The Real Reason These Celebrity Talk Shows Keep Imploding

Last week’s accusations about a toxic work environment at “The Tonight Show Starring Jimmy Fallon” ignited a thunderous round of celebrity gossip — disappointment and distress for his fans, sustenance for his critics and fodder for all students of entertainment-world scandal. The Fallon story, which appeared in Rolling Stone, echoed the news from just a few years ago about “The Ellen DeGeneres Show.” Staff members at both shows spoke of unreasonable demands and unpredictable anger.

Outrageous offscreen provocations are a staple of show business; the diva-like behavior of rock gods, movie stars and opera sopranos fills the pages of every edition of Tales From the Front Line of Fame. But these tales have special resonance when they involve talk show hosts because their affable, easygoing charm is elemental to their appeal. They’re friendly and they’re easy to talk to — that’s the whole point.

Having interviewed a great many of these hosts over the years and having witnessed both their deep stores of talent — as comedians, as impressionists, as musicians — and their almost equal measures of fragility, insecurity and vulnerability, I can say that the combination of charm and chaos is not a contradiction. It’s not even a rarity. It is a direct effect of the way these shows are structured. On air, the fun is infectious. Off air, the ambience can be like the hold of a Roman galley: Everybody’s rowing, but the flogging can get unpleasant.

Unlike stars in almost any other genre of entertainment, TV talk show hosts are often carrying the entire enterprise: the hiring of every chief player, from the bandleader to the announcer; the selection of the jokes; the decisions about the sketches; the publicity; the interactions with the guests — all headed by the name on the marquee. The pressure to be the singular front of the whole operation is only increased because the performers are playing themselves, the people they were in high school, the people who have to call a plumber to the house when the sink leaks. Their success depends on their ability to convince an audience that it genuinely knows them.

It doesn’t, of course. In TV’s earliest days, Sid Caesar was one of the medium’s most beloved stars, but his off-camera rages were legendary. He once held Mel Brooks, his writer at the time, out a hotel room window because Mr. Brooks had complained about Mr. Caesar’s stinky cigar smoke.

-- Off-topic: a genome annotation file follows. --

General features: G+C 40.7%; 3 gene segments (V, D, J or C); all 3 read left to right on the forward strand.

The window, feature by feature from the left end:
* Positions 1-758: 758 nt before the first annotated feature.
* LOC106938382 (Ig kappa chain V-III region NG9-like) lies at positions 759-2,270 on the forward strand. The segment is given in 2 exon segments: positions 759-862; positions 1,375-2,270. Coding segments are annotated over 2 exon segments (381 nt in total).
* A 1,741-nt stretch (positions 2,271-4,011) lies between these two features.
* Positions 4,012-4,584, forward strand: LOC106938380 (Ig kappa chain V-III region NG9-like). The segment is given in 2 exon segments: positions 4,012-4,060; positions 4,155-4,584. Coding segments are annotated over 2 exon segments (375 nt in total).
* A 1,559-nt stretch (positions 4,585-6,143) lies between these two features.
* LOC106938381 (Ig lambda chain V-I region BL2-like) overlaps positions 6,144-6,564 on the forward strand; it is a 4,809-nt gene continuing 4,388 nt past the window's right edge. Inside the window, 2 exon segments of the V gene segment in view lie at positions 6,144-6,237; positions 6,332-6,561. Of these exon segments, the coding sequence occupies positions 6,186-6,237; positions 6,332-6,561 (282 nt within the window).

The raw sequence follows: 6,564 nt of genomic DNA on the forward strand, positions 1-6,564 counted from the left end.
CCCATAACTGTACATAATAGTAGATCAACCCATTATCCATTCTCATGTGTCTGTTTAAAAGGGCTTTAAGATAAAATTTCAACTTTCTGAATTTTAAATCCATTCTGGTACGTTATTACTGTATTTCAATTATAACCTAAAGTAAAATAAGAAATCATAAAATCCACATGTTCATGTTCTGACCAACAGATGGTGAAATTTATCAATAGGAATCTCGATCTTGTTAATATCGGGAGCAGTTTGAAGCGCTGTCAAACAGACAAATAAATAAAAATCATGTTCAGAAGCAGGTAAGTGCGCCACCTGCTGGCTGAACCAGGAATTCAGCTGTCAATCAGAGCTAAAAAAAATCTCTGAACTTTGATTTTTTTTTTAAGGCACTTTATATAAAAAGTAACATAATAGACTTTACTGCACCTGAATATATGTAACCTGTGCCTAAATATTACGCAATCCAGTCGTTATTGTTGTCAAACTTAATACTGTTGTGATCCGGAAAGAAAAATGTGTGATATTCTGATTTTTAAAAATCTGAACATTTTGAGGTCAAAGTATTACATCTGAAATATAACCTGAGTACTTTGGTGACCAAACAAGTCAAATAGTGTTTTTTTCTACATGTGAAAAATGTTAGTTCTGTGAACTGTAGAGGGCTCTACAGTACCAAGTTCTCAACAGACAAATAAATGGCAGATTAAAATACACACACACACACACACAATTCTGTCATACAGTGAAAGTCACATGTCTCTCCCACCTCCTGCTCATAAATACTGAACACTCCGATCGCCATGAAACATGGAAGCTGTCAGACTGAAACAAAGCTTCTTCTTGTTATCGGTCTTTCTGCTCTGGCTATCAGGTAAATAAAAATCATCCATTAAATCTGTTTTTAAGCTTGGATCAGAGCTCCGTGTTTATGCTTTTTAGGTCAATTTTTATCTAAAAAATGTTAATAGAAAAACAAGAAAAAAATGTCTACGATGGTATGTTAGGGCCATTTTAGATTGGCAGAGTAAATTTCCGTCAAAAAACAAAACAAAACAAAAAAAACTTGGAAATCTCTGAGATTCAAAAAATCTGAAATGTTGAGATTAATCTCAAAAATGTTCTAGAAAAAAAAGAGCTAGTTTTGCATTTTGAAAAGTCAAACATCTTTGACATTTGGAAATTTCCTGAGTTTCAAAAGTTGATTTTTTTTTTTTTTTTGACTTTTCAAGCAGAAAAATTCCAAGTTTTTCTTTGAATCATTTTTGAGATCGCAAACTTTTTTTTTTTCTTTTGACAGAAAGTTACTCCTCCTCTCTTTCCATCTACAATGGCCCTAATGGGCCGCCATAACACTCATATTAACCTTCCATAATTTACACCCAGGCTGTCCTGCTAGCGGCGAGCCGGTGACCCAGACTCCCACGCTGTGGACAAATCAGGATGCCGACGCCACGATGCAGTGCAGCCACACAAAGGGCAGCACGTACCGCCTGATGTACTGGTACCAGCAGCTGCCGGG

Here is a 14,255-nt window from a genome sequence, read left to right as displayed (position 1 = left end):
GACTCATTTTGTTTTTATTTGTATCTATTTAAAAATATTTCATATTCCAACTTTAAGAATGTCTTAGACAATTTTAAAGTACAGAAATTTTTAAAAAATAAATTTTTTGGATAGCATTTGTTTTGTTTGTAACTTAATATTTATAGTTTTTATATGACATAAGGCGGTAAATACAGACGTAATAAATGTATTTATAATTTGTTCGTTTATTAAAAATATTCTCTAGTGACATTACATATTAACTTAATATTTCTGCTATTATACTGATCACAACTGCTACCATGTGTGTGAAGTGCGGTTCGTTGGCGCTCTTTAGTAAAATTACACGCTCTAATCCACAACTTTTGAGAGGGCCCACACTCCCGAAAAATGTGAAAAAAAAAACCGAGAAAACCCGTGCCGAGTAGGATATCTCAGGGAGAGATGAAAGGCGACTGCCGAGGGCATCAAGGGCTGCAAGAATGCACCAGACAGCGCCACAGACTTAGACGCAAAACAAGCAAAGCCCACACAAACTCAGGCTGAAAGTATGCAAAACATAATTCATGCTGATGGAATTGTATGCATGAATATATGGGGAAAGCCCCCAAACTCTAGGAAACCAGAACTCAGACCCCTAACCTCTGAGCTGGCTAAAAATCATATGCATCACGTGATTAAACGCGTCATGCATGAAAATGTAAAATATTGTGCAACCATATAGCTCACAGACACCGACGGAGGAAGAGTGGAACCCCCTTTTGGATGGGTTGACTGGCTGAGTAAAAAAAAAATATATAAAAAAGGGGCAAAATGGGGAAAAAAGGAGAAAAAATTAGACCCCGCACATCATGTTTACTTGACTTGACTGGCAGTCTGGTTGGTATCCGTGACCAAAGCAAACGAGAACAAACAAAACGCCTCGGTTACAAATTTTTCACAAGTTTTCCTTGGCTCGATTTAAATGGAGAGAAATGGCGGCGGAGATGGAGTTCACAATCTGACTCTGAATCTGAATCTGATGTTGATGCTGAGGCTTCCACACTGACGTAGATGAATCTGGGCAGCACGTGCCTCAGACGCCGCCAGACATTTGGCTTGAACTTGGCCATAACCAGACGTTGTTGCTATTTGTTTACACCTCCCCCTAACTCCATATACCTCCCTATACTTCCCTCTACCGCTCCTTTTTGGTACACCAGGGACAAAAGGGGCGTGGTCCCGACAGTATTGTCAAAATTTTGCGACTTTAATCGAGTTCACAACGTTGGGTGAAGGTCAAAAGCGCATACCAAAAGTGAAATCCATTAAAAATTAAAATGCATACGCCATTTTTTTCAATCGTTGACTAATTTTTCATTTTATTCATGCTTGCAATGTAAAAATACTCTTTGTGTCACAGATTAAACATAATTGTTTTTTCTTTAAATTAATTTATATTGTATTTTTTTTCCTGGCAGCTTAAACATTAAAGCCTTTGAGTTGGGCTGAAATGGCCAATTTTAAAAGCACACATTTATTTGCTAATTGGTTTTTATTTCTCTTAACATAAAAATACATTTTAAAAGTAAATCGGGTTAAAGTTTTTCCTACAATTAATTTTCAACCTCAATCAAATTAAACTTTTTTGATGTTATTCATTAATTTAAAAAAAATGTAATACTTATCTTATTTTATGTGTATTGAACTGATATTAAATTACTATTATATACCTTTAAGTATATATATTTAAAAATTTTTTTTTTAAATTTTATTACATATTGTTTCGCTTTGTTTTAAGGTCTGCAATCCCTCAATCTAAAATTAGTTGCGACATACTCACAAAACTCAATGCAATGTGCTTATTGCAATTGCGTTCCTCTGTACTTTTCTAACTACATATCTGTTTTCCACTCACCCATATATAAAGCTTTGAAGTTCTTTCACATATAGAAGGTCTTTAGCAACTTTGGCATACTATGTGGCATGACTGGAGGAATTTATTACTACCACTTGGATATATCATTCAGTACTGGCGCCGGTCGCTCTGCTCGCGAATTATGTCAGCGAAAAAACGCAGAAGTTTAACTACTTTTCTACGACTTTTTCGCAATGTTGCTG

David Letterman was intense and rarely satisfied (despite the adulation he got from fans and critics alike) and prone to outbursts of rage that could include throwing things around his office.

Conan O’Brien, a genial soul, somehow got a reputation for intimidating his staff, to the point that new members apparently got warned not to make eye contact with him. He was so flabbergasted when he found out that he turned it into a sketch in which he was played by Jim Carrey as a bullying egomaniac who punishes an intern by throwing coffee in his face.

Even at shows where employee morale is good (they do exist), the late-night format is a notorious pressure cooker, inspiring a lot of offscreen talent to migrate to relatively saner pursuits, like writing movies and pitching sitcoms.

At Mr. Fallon’s “Tonight” show, an undercurrent of contention roiled behind the scenes for years, as writers, producers and showrunners arrived and departed like migrating birds. It was perhaps inevitable that it would eventually boil over for all to see. But two other occasions when a host’s offscreen life spilled out into public view demonstrate that speaking about uncomfortable topics with honesty and directness can increase the bond between audience and star.

In 2009, when news broke that Mr. Letterman had spoken to a grand jury about being blackmailed, he had to address it — along with the context that he had had sexual relationships with female members of his staff. He did so without flinching. Striking a much more emotional note, the other Jimmy — Kimmel — stood up in 2017 and told his viewers about a terrifying health scare that his baby son had faced. In both cases the hosts cracked open their well-curated on-air personas. It made both men more human and relatable.

How these hosts react to the relentlessness of the spotlight often comes down to how well they can deal with real life. With enough money in your pocket and applause in your ears, it is extremely easy to lose touch. Mr. Fallon, whose show, like all the others, is on hiatus because of the writers’ strike, quickly held a Zoom meeting to apologize to his staff. That may help with the unhappiness backstage. It’s not yet clear how it will play out for Mr. Fallon with his fans.

With vastly more scrutiny, thanks especially to social media, the job is far different from when Johnny Carson was in charge. He could maintain a genial onscreen persona while being aloof in his private life. Viewers may no longer expect their hosts to be infallible, but they do expect them to be authentic — or at least good at faking it.

Mr. Fallon has enjoyed great benefits from being likable and has suffered harsh and sometimes unfair criticism from people who find him phony. Some part of his winning charm was that it seemed he still couldn’t believe he’d landed the gig.

As he’s told me, he recognizes that his career was once in a sharp decline and becoming a late-night host revived it. And like the others, he says he loves the work. The best advice for him to follow probably comes from Mr. Kimmel, who once summed up to me his experience as a TV host: “Enjoy it while you can.”

Bill Carter, who covered TV for The Times for more than 25 years, is the author of two books on late-night television, “The Late Shift” and “The War for Late Night.”

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